From what I'm reading here it sounds like we may need a reporting server using replication and a seperate server as a standby using Log Shipping.

Is there no way to do both on one box?
Yes, I was kind of incorrect on that.  Usually, if you're using your second server purely as a backup, you will leave the server in "warm standby" and it will always be waiting for a log file backup to ship from the main server.  You can change this to automatically perform recovery though and apply the last logfile.

Transactional replication is usually used in the situation where you have many machines that need to keep up to date with each other.  Since you only have one machine that needs a copy of data from another machine (one way), you could just set up a publisher, create a subscription and subscribe to it.  HOWEVER, non-transaction replication will add all the extra crap to your tables.

If you really want reliable failover and you have a bit of money--look at clustering and creating a active/active setup.

Do you guys have a SAN/NAS, or are the database located on local drives?
dianwellsAuthor Commented:
Thanks for the feedback.  I think I understand the differences and where they would be used now.

The data is on local attached storage and we do not have a SAN or NAS.
The two servers are directly connected with second NICs with 1000MB Adapters.

We don't have the money for clustering and frankly I've heard nothing but bad things about it's reliablilty and the amount of support it takes to get and keep it running.  Maybe you can give me some good news on clustering.

I'm leaning toward Log Shipping for failover and Replication for reporting.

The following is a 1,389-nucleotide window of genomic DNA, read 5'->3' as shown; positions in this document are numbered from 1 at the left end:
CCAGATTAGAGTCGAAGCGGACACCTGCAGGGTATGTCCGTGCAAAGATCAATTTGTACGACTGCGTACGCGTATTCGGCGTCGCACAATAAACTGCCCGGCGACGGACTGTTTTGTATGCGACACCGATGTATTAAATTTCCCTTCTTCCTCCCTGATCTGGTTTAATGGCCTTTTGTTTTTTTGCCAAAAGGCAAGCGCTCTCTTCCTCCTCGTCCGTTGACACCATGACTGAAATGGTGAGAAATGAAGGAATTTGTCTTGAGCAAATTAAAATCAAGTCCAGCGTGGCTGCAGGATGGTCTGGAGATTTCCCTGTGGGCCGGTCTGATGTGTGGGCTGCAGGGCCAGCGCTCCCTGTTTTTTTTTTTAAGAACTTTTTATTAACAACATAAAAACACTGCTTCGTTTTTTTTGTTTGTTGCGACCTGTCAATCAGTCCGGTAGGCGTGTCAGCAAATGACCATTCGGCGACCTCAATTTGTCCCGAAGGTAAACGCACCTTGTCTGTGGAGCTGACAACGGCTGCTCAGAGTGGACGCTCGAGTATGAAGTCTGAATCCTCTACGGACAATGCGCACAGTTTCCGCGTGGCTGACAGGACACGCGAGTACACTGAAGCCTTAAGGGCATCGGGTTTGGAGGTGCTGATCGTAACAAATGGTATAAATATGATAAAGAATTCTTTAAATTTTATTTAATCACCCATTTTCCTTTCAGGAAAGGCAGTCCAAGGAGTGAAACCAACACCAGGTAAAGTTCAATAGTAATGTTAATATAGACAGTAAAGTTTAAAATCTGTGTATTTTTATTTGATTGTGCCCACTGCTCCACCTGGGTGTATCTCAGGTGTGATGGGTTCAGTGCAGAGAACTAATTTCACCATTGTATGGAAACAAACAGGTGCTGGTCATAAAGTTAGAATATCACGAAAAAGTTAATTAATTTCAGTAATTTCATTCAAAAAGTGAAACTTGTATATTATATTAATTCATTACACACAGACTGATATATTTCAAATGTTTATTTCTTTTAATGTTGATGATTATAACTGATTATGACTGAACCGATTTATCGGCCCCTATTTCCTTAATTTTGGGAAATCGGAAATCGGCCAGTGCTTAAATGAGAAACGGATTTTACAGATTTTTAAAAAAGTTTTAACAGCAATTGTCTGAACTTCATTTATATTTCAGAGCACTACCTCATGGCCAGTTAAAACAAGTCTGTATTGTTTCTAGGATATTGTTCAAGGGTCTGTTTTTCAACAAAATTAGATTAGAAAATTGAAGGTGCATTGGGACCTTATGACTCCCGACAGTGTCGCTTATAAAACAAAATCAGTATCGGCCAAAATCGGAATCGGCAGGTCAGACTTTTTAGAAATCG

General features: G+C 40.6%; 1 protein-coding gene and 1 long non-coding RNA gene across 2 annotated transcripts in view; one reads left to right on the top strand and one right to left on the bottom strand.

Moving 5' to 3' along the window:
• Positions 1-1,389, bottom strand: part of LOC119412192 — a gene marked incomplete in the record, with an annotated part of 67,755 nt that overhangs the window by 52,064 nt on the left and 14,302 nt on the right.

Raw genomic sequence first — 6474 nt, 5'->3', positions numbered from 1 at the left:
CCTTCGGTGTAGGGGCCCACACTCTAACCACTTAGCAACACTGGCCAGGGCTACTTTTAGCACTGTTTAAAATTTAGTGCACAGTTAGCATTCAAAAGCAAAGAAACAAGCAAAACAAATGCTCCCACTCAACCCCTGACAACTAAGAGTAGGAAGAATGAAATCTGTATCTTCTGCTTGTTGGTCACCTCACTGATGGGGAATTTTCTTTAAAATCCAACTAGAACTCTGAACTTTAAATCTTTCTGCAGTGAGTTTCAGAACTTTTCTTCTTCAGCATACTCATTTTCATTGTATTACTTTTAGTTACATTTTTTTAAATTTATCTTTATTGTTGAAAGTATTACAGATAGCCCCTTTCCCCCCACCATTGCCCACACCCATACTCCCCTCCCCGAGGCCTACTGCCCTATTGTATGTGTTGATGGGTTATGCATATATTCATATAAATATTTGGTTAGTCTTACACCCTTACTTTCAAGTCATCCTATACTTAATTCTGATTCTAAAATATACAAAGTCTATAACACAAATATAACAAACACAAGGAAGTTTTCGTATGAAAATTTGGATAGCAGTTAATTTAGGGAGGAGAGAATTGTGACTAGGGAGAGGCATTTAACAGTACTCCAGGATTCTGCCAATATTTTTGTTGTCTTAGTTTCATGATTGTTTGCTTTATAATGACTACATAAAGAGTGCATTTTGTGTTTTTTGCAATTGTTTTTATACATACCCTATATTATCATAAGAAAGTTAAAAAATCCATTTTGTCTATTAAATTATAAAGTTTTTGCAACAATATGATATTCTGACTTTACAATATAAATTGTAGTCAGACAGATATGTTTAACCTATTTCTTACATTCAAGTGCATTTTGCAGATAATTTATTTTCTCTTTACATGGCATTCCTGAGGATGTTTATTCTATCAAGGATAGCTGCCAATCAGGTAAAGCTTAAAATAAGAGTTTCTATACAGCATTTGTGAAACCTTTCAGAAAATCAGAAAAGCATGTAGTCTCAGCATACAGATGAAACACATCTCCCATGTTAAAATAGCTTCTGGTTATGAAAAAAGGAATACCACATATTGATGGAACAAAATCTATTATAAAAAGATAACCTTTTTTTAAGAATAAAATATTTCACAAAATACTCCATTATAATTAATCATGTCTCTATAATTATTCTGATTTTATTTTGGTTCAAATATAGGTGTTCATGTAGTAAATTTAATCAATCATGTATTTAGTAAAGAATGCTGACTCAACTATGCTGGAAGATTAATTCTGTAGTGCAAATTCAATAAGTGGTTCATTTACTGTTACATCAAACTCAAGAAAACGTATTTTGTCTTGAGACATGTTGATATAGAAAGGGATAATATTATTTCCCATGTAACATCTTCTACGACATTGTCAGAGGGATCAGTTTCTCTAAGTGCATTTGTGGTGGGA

For an interesting twist could I do this on the same box with two instances of SQL and would it be suggested or do you think that would overtax the hardware or have any other problems?  

The databases would be on seperate physical arrays on seperate controllers.  We can put it on two boxes but it would be cool to run it on one if the hardware can be configured to handle it.

It's a quad 900mhz processor box w/ 5GB of RAM.
You can also implement replication with logshipping.  Personally, I would try and keep it as simple as possible.

We've actually had really good luck with clustering--no problem to install.  You install the windows clustering first, and then when you install SQL Server, it automatically recognizes the cluster and installs accordingly.

Does the "reporting" database have to be totally in-synch with the production database?

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dianwellsAuthor Commented:
Reporting database can be out of sync by a set amount of time, say 15 minutes.
If I implemented replication with logshipping wouldn't I still run into the problems with the database not being designed for replication?

"This is true and also possibly a hindrance....Usually to implement replication you plan it out--you don't just add it to an existing application.  If there are any identity fields created on a table without the NOT FOR REPLICATION option, you could run into problems with overlapping ID #s."

Let me know if this is what you are talking about.

In this model does the distributer need to be running SQL or is it just a file store?

I think this might be just what we are looking for.
Let me know if this is what you would do if you couldn't afford clustering.